I learn a lot about what some people are spewing out there in this new big wide world, (in regards to excuses people make for being less than what they are capable of being) from my husband. Yesterday, on his blog, he wrote:
"Chandra, a "recovering grammar snob" who works as an English teacher, has a smashing trio of essays on Literacy Privilege -- the invisible privilege that accrues to people who have the facility to write well and clearly, and who have absorbed the "correct" conventions of English. I know I've been guilty of dismissing people because of their grammar/spelling errors."
So today it's a privilege to be able to speak and write correctly? Seriously? I didn't have all the advantages of what the youth of today have when I was growing up. My mother was a single mother with a serious illness for the first part of my life. We didn't have a big house. We lived in an apartment complex near Washington, DC.
Growing up I was beaten almost to death by a sibling. I spent time in the hospital recovering from this.
I was put in a home to be watched by an insane woman who locked us in rooms, threw food at us like we were dogs, and pulled us down the stairs by our hair. I lived through this while my mother visited her family for one last time in Italy.
I watched my mother struggle until the illness got the better of her. I lived through a lot, more than what I can comfortably write here at this moment.
I was bullied in school after my mother died for not having a mother.
So, what I didn't do was make excuses for myself. I didn't sit down and feel sorry for myself because life had been hard on me.
I worked to become educated because having an education was important. I was not a person that felt that everything should be handed to me, not even as a child. I learned. I grew. I focused.
I was not given video games to play. I wasn't coddled. When I lost at a sport I did it with grace and an understanding that to become better I needed to practice. If I wanted to develop a sense of pride in an ability I worked to obtain in for myself.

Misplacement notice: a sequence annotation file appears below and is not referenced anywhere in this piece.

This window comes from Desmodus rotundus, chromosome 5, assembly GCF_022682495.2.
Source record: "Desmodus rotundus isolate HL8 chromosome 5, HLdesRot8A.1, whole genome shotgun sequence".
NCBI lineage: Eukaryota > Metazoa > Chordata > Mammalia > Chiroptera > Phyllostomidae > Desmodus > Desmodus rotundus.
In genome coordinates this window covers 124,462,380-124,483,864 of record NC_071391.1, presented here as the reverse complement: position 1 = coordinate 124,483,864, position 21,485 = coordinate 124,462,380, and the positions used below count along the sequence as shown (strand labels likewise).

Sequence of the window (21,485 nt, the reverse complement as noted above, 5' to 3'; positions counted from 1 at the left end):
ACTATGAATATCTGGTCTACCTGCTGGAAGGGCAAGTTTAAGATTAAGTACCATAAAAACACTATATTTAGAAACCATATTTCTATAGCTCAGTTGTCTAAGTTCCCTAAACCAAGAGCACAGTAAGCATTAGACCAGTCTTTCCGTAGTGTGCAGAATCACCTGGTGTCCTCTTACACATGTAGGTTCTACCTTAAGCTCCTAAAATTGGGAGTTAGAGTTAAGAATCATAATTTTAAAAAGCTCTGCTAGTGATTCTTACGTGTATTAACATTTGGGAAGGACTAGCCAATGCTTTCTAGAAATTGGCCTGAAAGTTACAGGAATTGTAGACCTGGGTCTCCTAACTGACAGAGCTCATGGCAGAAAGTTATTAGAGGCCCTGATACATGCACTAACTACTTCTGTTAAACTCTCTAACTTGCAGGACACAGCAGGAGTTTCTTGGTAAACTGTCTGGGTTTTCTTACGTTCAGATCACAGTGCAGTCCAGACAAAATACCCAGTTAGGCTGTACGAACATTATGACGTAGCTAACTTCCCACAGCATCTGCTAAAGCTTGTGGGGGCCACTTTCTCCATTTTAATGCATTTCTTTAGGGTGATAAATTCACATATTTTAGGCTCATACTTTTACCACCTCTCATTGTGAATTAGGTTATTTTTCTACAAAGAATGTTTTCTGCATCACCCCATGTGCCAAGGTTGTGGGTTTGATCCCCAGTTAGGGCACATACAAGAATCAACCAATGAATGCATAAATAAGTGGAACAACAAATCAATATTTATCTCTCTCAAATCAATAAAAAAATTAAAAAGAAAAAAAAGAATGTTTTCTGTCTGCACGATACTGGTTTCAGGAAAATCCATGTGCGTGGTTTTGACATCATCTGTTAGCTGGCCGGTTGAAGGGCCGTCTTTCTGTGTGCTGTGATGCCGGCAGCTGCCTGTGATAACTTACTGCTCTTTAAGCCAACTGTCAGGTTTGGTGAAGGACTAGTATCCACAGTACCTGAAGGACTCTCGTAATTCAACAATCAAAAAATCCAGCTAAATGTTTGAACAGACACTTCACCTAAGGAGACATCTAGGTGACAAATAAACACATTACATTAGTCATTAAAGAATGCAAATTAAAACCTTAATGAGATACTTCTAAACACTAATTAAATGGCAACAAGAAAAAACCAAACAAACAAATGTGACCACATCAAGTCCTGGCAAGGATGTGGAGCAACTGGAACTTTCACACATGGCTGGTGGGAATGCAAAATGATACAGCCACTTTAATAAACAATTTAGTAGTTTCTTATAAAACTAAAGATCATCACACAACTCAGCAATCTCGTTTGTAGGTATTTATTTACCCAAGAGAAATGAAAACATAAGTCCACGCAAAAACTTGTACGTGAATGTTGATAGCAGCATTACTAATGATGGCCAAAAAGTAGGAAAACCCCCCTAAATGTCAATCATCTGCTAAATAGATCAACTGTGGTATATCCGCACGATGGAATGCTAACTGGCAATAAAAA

At the age of ten I had developed an impressive vocabulary and took pride in being able to read and write. I worked for every grade I made in school. I read because I knew that reading was a way to gain knowledge. It was a choice.
I studied other languages to develop a better cultural understanding of the world. I was not pompous and arrogant enough to think that it was the responsibility of everyone else to learn to speak to me in my native language. I didn't expect other countries to cater to my English while I sat back and felt superior. I am not superior to others, but I am not inferior to anyone either. I am comfortable with who I am.
Every single day we make choices in our life. English is a dying language because people are becoming lazy. They shorten even simple words to make things in their lives quicker and easier. They don't work on developing skills, and this is not my fault.
I am not living a privileged life. I am living a life I worked to have. I put effort in being able to read well and write legibly. Just because I don't bastardize the English language doesn't make me privileged - it makes me educated. I worked to be educated, and I feel I am better for it.
So no, I don't think those that have been too lazy to work toward reading and writing legibly are to be pitied and catered to. They have had the same, if not better, opportunities to learn and excel. I will not coddle them. They have been coddled for too long by too many, which is perhaps why more and more people fall into that same trap.
Make all the excuses you want, but the truth is this - becoming literate takes work. If you aren't willing to do the work to obtain that talent then it's your own fault. It doesn't make someone that works for it privileged, it means they are just more focused on success.